Singer arrested for hurting religious sentiment

Activists in Dhaka, Bangladesh

Bangladeshi folk singer, Shariat Boyati, has been arrested under the draconian Digital Security Act, for saying music is not forbidden in the Qur’an. He faces up to five years’ imprisonment on vague charges of hurting religious sentiment. Arrested for solely exercising his right to freedom of expression, Shariat Boyati must be immediately and unconditionally released.

Shariat Boyati is a singer in Bangladesh's popular Baul folk music community. Shariat used expletives and his own personal interpretation of Islam to criticise a section of hardline Islamic scholars, for fabricating and misrepresenting the philosophy of the religion at a Muslim community gathering in Dhaka, Bangladesh, on 24 December 2019. Police arrested him on 11 January 2020, on charges of “hurting religious sentiments”, under section 28(2) of the draconian Digital Security Act (DSA), nearly two weeks after his remarks were uploaded on YouTube.

Shariat Boyati’s lawyer, Abdullah Al Noman, told Amnesty International that his remarks against a section of Islamic scholars should not be construed as an attack against the entire Muslim community.

At least 14 offences under the DSA, including the charges against Shariat, are non-bailable. On 12 February 2020, the High Court in Dhaka asked the Bangladesh Government to explain within two weeks why Shariat Boyati should not be granted bail.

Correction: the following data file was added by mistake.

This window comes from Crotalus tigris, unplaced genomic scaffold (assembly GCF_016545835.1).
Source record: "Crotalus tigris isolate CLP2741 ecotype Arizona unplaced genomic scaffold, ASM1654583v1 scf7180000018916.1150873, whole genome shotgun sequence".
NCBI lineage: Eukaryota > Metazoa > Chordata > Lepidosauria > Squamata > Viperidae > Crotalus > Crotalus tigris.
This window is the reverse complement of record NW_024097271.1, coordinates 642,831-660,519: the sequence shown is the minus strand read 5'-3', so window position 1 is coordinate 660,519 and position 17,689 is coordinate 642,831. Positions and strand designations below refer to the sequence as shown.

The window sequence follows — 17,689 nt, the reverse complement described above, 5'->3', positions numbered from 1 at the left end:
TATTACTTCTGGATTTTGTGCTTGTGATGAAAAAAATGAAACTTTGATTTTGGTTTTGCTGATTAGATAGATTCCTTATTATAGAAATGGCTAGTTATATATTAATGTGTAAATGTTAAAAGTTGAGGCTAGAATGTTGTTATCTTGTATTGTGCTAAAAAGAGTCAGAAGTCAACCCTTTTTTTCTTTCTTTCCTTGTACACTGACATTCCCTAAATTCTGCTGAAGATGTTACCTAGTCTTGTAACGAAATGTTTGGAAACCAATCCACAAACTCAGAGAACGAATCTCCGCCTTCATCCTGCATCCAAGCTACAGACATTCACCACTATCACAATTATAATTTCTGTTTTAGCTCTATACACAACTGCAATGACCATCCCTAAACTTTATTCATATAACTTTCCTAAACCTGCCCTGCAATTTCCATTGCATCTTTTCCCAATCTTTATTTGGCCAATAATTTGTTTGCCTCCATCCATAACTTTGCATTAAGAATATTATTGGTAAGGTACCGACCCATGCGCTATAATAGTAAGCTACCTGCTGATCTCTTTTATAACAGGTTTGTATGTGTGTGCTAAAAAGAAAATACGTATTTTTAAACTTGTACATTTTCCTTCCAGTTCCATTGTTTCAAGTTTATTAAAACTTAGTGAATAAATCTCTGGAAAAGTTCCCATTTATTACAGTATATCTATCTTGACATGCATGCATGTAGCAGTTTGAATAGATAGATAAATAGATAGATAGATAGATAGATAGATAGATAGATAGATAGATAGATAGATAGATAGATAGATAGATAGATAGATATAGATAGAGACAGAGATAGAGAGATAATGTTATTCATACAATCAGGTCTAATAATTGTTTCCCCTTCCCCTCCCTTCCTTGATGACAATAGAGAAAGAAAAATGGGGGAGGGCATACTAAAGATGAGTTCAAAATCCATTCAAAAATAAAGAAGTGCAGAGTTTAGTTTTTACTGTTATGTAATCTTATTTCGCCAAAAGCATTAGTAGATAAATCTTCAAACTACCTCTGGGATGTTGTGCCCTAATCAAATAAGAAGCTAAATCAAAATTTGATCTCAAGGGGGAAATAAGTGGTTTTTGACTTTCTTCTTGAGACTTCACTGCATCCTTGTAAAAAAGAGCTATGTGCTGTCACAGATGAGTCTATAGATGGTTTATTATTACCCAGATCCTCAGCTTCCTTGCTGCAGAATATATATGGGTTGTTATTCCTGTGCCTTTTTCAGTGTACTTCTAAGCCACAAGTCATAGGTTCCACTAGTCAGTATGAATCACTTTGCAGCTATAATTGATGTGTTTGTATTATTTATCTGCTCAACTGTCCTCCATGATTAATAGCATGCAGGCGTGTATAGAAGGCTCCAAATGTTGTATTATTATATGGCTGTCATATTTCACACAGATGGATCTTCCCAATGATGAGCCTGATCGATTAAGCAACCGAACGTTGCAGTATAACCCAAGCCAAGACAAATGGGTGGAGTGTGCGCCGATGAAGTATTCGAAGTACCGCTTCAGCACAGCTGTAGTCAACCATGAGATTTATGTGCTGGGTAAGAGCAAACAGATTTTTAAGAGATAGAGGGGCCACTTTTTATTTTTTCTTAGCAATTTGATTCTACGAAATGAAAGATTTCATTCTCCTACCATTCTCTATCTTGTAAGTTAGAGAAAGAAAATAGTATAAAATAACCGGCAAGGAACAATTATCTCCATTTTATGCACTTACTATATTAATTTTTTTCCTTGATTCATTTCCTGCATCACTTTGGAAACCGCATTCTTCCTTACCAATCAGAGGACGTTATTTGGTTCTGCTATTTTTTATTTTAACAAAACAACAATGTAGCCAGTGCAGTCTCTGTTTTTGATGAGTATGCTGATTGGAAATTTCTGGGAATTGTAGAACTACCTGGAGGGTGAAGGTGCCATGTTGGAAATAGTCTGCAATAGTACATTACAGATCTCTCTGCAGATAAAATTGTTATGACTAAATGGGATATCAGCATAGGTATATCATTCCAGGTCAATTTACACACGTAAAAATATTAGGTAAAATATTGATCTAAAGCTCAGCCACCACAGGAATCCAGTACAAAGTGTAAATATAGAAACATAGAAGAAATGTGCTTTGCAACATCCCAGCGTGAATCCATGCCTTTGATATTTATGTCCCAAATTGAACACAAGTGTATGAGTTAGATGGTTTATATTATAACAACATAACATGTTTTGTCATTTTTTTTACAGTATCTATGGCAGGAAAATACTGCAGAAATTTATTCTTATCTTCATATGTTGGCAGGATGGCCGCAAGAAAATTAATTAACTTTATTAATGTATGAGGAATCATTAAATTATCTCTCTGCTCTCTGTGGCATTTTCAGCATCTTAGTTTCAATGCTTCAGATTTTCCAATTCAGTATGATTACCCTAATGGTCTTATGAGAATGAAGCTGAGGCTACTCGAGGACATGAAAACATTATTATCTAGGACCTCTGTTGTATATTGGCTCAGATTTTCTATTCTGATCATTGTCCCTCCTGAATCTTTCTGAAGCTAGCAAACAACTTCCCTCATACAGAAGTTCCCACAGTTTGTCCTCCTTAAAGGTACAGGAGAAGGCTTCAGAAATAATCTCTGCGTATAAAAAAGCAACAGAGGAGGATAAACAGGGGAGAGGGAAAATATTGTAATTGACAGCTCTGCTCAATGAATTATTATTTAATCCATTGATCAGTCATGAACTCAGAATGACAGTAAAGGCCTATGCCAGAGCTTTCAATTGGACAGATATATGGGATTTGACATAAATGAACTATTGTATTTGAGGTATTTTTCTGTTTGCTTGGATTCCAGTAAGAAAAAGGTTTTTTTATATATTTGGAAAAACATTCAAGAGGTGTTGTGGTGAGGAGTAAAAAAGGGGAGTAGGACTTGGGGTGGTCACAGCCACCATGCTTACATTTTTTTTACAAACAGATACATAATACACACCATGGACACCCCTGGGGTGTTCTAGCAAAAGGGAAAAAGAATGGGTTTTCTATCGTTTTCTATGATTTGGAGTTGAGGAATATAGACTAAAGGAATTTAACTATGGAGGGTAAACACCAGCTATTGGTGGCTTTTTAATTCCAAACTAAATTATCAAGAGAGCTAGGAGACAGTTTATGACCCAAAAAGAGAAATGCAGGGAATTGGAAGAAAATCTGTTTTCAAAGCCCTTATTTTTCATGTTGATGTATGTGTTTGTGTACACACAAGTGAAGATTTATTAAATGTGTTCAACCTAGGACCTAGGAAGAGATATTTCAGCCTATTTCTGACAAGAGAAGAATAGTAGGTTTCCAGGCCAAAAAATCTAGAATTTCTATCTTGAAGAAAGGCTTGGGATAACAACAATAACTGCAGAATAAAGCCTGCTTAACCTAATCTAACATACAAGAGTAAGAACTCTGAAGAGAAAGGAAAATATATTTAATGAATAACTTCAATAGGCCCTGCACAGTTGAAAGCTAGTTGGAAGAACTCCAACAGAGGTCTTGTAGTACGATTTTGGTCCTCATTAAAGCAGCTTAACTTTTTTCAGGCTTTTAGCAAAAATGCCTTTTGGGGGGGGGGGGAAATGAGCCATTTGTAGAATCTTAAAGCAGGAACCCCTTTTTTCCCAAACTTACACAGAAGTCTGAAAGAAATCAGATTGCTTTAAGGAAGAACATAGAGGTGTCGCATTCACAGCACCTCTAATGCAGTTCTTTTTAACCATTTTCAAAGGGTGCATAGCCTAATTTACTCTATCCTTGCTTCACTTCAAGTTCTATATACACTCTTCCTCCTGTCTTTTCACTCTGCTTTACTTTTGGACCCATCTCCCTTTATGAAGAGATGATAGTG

Freedom of expression under attack

Freedom of expression protects all forms of opinion, including those of religious nature. Journalists and critics in Bangladesh fear the DSA for its ability to muzzle dissent on digital platforms with extremely harsh forms of punishment, including life imprisonment. The UN High Commissioner for Human Rights has called on Bangladesh to “urgently revise the Digital Security Act, to ensure that it is in line with international human rights law.

In November 2018, Amnesty International released a report outlining sections within the DSA that are inconsistent with international human rights law; including the ICCPR, to which Bangladesh is a state party, and called on the Bangladesh Government to promptly amend the law.

Nearly 400 cases were filed against different individuals in the first 11 months after the DSA came into effect in October 2018. According to media reports, more than 200 cases have been dismissed for lack of sufficient evidence.

Downloads
Download in PDF
Download in Word